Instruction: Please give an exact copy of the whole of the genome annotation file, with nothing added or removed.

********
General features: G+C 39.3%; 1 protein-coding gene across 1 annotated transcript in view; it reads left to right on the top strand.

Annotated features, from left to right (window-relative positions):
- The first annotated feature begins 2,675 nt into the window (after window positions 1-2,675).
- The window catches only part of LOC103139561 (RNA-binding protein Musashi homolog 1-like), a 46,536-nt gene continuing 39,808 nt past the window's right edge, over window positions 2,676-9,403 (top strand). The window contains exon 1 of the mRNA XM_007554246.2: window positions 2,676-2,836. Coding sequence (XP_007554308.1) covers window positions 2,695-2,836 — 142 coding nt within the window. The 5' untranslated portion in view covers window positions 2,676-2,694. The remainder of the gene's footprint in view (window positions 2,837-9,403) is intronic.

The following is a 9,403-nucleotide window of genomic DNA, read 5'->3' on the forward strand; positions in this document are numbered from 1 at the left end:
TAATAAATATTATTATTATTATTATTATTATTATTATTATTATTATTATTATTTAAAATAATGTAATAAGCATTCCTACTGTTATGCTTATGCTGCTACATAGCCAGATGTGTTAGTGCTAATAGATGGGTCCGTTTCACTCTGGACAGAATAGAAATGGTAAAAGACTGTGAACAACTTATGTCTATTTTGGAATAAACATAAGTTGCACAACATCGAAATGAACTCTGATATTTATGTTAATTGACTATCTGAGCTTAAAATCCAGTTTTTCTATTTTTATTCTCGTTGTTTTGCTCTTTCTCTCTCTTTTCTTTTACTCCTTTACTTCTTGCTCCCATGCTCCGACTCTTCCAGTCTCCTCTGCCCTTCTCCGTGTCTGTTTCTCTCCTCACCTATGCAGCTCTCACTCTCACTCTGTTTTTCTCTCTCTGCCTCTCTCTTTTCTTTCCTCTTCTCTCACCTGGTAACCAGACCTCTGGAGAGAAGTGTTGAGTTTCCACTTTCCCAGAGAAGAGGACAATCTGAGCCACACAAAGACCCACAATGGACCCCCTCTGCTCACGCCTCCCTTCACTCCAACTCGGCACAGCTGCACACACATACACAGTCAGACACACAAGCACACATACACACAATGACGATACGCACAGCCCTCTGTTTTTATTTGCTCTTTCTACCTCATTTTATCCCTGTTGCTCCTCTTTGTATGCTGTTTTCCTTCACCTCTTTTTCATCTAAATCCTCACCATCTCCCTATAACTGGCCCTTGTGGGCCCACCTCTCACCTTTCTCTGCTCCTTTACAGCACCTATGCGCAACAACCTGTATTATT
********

General features: G+C 39.3%; 1 protein-coding gene across 1 annotated transcript in view; it reads left to right on the top strand.

Annotated features, from left to right (window-relative positions):
- The first annotated feature begins 2,675 nt into the window (after window positions 1-2,675).
- The window catches only part of LOC103139561 (RNA-binding protein Musashi homolog 1-like), a 46,536-nt gene continuing 39,808 nt past the window's right edge, over window positions 2,676-9,403 (top strand). The window contains exon 1 of the mRNA XM_007554246.2: window positions 2,676-2,836. Coding sequence (XP_007554308.1) covers window positions 2,695-2,836 — 142 coding nt within the window. The 5' untranslated portion in view covers window positions 2,676-2,694. The remainder of the gene's footprint in view (window positions 2,837-9,403) is intronic.

The following is a 9,403-nucleotide window of genomic DNA, read 5'->3' on the forward strand; positions in this document are numbered from 1 at the left end:
TAATAAATATTATTATTATTATTATTATTATTATTATTATTATTATTATTATTTAAAATAATGTAATAAGCATTCCTACTGTTATGCTTATGCTGCTACATAGCCAGATGTGTTAGTGCTAATAGATGGGTCCGTTTCACTCTGGACAGAATAGAAATGGTAAAAGACTGTGAACAACTTATGTCTATTTTGGAATAAACATAAGTTGCACAACATCGAAATGAACTCTGATATTTATGTTAATTGACTATCTGAGCTTAAAATCCAGTTTTTCTATTTTTATTCTCGTTGTTTTGCTCTTTCTCTCTCTTTTCTTTTACTCCTTTACTTCTTGCTCCCATGCTCCGACTCTTCCAGTCTCCTCTGCCCTTCTCCGTGTCTGTTTCTCTCCTCACCTATGCAGCTCTCACTCTCACTCTGTTTTTCTCTCTCTGCCTCTCTCTTTTCTTTCCTCTTCTCTCACCTGGTAACCAGACCTCTGGAGAGAAGTGTTGAGTTTCCACTTTCCCAGAGAAGAGGACAATCTGAGCCACACAAAGACCCACAATGGACCCCCTCTGCTCACGCCTCCCTTCACTCCAACTCGGCACAGCTGCACACACATACACAGTCAGACACACAAGCACACATACACACAATGACGATACGCACAGCCCTCTGTTTTTATTTGCTCTTTCTACCTCATTTTATCCCTGTTGCTCCTCTTTGTATGCTGTTTTCCTTCACCTCTTTTTCATCTAAATCCTCACCATCTCCCTATAACTGGCCCTTGTGGGCCCACCTCTCACCTTTCTCTGCTCCTTTACAGCACCTATGCGCAACAACCTGTATTATT